I’ve always been serious about writing, but at times have taken it too seriously. In other words, I’m so passionate about the craft, I sometimes forget that (for me) writing is fun. Until last September, I had never been a published novelist. At times that thought crippled me with fear and it would almost prevent me from moving forward. How could I succeed at being an author when I had no idea how to be one? I had many conversation with my friend Kate about this. And so together, we created the writing game. No, we didn’t know how to win at being authors, but we were damn sure going to have fun trying.
What is involved in the writing game? Well, for one thing it means trying different things even if you find them scary, especially if you find them scary. Such as getting a cell phone. Yep, that’s right. I’ve had a cell phone for less than a year. I looked upon them as though they were some kind of technological nightmare. Six months later, I appreciate all my phone offers especially when it comes to connecting with people. Turns out they’re not so scary after all.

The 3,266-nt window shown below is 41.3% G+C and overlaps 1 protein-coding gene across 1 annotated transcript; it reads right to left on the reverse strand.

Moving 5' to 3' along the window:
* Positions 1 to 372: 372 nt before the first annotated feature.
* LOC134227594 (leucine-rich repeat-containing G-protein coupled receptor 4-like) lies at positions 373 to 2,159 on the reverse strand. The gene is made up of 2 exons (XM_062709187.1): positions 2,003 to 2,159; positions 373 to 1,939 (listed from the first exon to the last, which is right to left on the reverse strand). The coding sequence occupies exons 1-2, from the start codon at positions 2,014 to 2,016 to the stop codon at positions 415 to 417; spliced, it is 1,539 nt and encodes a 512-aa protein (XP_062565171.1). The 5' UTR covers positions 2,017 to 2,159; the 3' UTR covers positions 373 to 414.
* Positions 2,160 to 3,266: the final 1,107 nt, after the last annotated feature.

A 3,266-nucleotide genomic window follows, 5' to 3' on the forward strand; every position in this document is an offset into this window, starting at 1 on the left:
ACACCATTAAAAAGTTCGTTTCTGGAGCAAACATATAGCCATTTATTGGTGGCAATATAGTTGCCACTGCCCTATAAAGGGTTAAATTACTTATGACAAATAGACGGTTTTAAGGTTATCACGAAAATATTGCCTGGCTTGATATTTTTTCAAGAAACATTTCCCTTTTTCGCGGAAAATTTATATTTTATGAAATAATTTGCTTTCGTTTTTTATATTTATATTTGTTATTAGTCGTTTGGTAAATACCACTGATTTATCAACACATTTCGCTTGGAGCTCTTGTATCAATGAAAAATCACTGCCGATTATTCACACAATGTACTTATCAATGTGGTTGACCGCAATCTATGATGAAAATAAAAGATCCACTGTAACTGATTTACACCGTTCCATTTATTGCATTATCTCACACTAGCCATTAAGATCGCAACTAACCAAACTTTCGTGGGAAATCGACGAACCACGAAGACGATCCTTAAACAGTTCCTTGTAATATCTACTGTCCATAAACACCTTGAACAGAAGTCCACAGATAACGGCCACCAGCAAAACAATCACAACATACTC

Being in the game, means a willingness to fail. To have the courage to release your book into the world, and trust you’ve given it enough love and attention to walk on its own. It means learning to be imperfect, embrace mistakes and laugh and learn from them. And when something isn’t working, it means not quitting, but being wiling to take a step back and see what can be done differently.
Being in the writing game, means asking for help, support, or a hug on those rougher days. So many writers don’t take this step (and I have been one of the guiltiest). For some reason we’ve got it in our heads that as writers we must go this path alone. My friend Kate wrote a post on Creative Collaboration and how nothing we’ve accomplished in life has ever been accomplished alone. Recently, another author friend, Matt Hader, contributed a chapter to a book titled Seek Your Peak. In it, he promotes the idea that the life of a writer can be defined by cooperation, and not competition. That talent is not limited, but abundant. And the more a writer helps another, the more they themselves are given. The archetype of the reclusive/starving/suffering writer has got to go — mainly because in terms of a career? It doesn’t sound like a whole lot of fun. And besides, I’m pretty sure Shakespeare had a few laughs in the Renaissance.
All of this doesn’t mean I’m not serious about my craft, constructing the best stories of which I’m capable, and constantly pushing myself to do better, reach higher. Far from it. But I spent many years, taking life too seriously and as a result created blockades where none existed, talked myself out of opportunities because I was scared and chose not to take action in case I failed.
That is not a life. That is a straight jacket.
There are very few careers where you have the luxury of inventing a world and populating it with your creations. And what is that, if not play?